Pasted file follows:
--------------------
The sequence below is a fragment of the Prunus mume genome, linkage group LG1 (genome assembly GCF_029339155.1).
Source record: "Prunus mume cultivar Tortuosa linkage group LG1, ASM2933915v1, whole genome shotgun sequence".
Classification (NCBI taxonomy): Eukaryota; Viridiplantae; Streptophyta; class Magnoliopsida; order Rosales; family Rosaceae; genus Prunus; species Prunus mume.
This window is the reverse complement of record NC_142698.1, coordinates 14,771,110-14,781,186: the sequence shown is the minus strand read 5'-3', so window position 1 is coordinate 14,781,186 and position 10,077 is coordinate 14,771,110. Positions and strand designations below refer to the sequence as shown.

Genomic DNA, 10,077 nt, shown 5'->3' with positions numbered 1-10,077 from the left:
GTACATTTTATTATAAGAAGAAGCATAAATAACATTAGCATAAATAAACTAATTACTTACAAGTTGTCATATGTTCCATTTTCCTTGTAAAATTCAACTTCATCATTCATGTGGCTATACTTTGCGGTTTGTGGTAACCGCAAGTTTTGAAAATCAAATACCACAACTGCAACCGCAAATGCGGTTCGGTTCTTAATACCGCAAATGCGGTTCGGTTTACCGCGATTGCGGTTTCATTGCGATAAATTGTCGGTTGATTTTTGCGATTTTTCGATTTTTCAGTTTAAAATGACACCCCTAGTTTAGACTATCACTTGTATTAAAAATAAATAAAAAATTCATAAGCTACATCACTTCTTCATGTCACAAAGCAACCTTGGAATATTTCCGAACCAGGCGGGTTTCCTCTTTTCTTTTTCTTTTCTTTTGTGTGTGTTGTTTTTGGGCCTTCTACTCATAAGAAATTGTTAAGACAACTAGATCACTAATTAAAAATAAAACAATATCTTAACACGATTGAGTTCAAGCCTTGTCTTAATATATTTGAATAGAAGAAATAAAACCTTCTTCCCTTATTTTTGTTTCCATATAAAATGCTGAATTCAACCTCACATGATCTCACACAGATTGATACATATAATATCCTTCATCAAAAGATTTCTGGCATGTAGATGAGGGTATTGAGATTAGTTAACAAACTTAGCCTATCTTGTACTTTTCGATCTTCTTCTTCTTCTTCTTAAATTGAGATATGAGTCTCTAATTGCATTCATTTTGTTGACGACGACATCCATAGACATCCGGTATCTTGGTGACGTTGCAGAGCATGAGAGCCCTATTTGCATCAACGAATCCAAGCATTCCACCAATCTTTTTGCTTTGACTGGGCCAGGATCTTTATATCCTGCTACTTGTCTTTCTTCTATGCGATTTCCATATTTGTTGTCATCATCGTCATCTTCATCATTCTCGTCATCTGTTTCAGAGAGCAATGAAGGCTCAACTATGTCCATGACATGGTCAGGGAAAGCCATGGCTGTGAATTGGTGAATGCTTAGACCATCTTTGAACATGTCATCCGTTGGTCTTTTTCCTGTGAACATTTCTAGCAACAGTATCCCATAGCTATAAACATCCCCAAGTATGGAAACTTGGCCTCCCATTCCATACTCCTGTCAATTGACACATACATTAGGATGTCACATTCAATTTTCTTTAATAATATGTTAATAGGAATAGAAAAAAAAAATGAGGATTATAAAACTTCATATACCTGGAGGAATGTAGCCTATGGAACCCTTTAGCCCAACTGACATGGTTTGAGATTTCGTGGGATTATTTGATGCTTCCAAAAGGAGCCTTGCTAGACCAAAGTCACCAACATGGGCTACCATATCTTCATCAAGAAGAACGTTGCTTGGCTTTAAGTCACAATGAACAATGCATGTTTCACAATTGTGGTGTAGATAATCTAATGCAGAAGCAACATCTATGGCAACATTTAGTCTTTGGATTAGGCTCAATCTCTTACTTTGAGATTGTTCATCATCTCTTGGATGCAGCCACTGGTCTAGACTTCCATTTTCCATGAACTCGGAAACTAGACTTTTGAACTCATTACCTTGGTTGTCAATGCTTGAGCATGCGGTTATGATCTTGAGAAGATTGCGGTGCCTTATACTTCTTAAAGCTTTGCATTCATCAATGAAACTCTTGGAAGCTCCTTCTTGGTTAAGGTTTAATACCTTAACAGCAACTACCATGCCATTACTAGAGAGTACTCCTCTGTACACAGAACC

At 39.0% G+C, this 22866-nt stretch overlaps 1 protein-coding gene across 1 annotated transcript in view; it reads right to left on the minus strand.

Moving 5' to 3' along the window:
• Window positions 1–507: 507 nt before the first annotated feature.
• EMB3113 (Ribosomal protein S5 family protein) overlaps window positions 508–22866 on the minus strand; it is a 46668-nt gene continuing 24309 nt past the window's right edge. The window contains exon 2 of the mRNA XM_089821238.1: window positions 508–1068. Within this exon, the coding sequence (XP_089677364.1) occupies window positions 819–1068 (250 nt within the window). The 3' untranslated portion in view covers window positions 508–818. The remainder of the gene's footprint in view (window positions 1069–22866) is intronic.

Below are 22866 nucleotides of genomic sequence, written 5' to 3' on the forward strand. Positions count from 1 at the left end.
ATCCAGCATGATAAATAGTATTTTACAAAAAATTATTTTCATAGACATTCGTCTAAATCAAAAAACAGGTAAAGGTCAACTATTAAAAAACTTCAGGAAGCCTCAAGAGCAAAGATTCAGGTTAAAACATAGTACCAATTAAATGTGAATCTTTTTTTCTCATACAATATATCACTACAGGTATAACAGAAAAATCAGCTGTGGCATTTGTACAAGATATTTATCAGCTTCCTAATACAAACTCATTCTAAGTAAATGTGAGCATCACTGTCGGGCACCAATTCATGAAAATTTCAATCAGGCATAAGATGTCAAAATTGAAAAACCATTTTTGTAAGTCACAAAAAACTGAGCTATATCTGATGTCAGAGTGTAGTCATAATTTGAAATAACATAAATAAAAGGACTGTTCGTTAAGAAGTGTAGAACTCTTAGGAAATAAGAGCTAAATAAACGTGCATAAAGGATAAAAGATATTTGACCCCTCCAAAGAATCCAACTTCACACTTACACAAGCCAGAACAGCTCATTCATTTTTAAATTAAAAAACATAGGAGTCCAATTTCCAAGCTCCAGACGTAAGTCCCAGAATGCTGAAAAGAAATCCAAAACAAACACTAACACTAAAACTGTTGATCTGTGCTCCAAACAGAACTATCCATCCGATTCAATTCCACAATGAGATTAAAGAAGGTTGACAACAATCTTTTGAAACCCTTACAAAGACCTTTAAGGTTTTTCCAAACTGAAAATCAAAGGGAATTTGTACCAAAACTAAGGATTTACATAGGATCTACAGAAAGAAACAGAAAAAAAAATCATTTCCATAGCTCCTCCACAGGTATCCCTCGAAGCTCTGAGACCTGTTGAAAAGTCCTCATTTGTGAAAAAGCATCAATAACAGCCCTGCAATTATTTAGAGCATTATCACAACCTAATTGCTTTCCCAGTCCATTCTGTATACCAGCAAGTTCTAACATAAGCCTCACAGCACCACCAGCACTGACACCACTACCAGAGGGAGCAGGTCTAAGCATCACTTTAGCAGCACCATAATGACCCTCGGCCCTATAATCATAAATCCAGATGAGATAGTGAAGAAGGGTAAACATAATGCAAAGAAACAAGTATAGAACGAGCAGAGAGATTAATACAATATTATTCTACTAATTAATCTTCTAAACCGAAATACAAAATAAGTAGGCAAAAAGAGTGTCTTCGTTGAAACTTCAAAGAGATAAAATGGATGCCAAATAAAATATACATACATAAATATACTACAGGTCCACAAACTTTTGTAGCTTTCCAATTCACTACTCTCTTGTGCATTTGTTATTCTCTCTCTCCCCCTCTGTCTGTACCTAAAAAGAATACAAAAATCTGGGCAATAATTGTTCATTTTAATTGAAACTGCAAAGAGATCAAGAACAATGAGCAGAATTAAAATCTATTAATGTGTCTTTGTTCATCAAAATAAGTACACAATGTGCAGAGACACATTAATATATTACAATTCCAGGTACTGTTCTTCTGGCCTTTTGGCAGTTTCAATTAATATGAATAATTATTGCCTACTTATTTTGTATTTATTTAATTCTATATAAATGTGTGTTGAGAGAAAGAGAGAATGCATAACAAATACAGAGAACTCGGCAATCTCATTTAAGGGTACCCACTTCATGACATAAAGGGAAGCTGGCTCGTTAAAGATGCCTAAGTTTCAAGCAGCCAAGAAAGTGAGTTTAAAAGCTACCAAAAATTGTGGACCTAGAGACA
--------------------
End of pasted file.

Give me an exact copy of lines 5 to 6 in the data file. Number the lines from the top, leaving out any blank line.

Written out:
Genomic DNA, 10,077 nt, shown 5'->3' with positions numbered 1-10,077 from the left:
GTACATTTTATTATAAGAAGAAGCATAAATAACATTAGCATAAATAAACTAATTACTTACAAGTTGTCATATGTTCCATTTTCCTTGTAAAATTCAACTTCATCATTCATGTGGCTATACTTTGCGGTTTGTGGTAACCGCAAGTTTTGAAAATCAAATACCACAACTGCAACCGCAAATGCGGTTCGGTTCTTAATACCGCAAATGCGGTTCGGTTTACCGCGATTGCGGTTTCATTGCGATAAATTGTCGGTTGATTTTTGCGATTTTTCGATTTTTCAGTTTAAAATGACACCCCTAGTTTAGACTATCACTTGTATTAAAAATAAATAAAAAATTCATAAGCTACATCACTTCTTCATGTCACAAAGCAACCTTGGAATATTTCCGAACCAGGCGGGTTTCCTCTTTTCTTTTTCTTTTCTTTTGTGTGTGTTGTTTTTGGGCCTTCTACTCATAAGAAATTGTTAAGACAACTAGATCACTAATTAAAAATAAAACAATATCTTAACACGATTGAGTTCAAGCCTTGTCTTAATATATTTGAATAGAAGAAATAAAACCTTCTTCCCTTATTTTTGTTTCCATATAAAATGCTGAATTCAACCTCACATGATCTCACACAGATTGATACATATAATATCCTTCATCAAAAGATTTCTGGCATGTAGATGAGGGTATTGAGATTAGTTAACAAACTTAGCCTATCTTGTACTTTTCGATCTTCTTCTTCTTCTTCTTAAATTGAGATATGAGTCTCTAATTGCATTCATTTTGTTGACGACGACATCCATAGACATCCGGTATCTTGGTGACGTTGCAGAGCATGAGAGCCCTATTTGCATCAACGAATCCAAGCATTCCACCAATCTTTTTGCTTTGACTGGGCCAGGATCTTTATATCCTGCTACTTGTCTTTCTTCTATGCGATTTCCATATTTGTTGTCATCATCGTCATCTTCATCATTCTCGTCATCTGTTTCAGAGAGCAATGAAGGCTCAACTATGTCCATGACATGGTCAGGGAAAGCCATGGCTGTGAATTGGTGAATGCTTAGACCATCTTTGAACATGTCATCCGTTGGTCTTTTTCCTGTGAACATTTCTAGCAACAGTATCCCATAGCTATAAACATCCCCAAGTATGGAAACTTGGCCTCCCATTCCATACTCCTGTCAATTGACACATACATTAGGATGTCACATTCAATTTTCTTTAATAATATGTTAATAGGAATAGAAAAAAAAAATGAGGATTATAAAACTTCATATACCTGGAGGAATGTAGCCTATGGAACCCTTTAGCCCAACTGACATGGTTTGAGATTTCGTGGGATTATTTGATGCTTCCAAAAGGAGCCTTGCTAGACCAAAGTCACCAACATGGGCTACCATATCTTCATCAAGAAGAACGTTGCTTGGCTTTAAGTCACAATGAACAATGCATGTTTCACAATTGTGGTGTAGATAATCTAATGCAGAAGCAACATCTATGGCAACATTTAGTCTTTGGATTAGGCTCAATCTCTTACTTTGAGATTGTTCATCATCTCTTGGATGCAGCCACTGGTCTAGACTTCCATTTTCCATGAACTCGGAAACTAGACTTTTGAACTCATTACCTTGGTTGTCAATGCTTGAGCATGCGGTTATGATCTTGAGAAGATTGCGGTGCCTTATACTTCTTAAAGCTTTGCATTCATCAATGAAACTCTTGGAAGCTCCTTCTTGGTTAAGGTTTAATACCTTAACAGCAACTACCATGCCATTACTAGAGAGTACTCCTCTGTACACAGAACC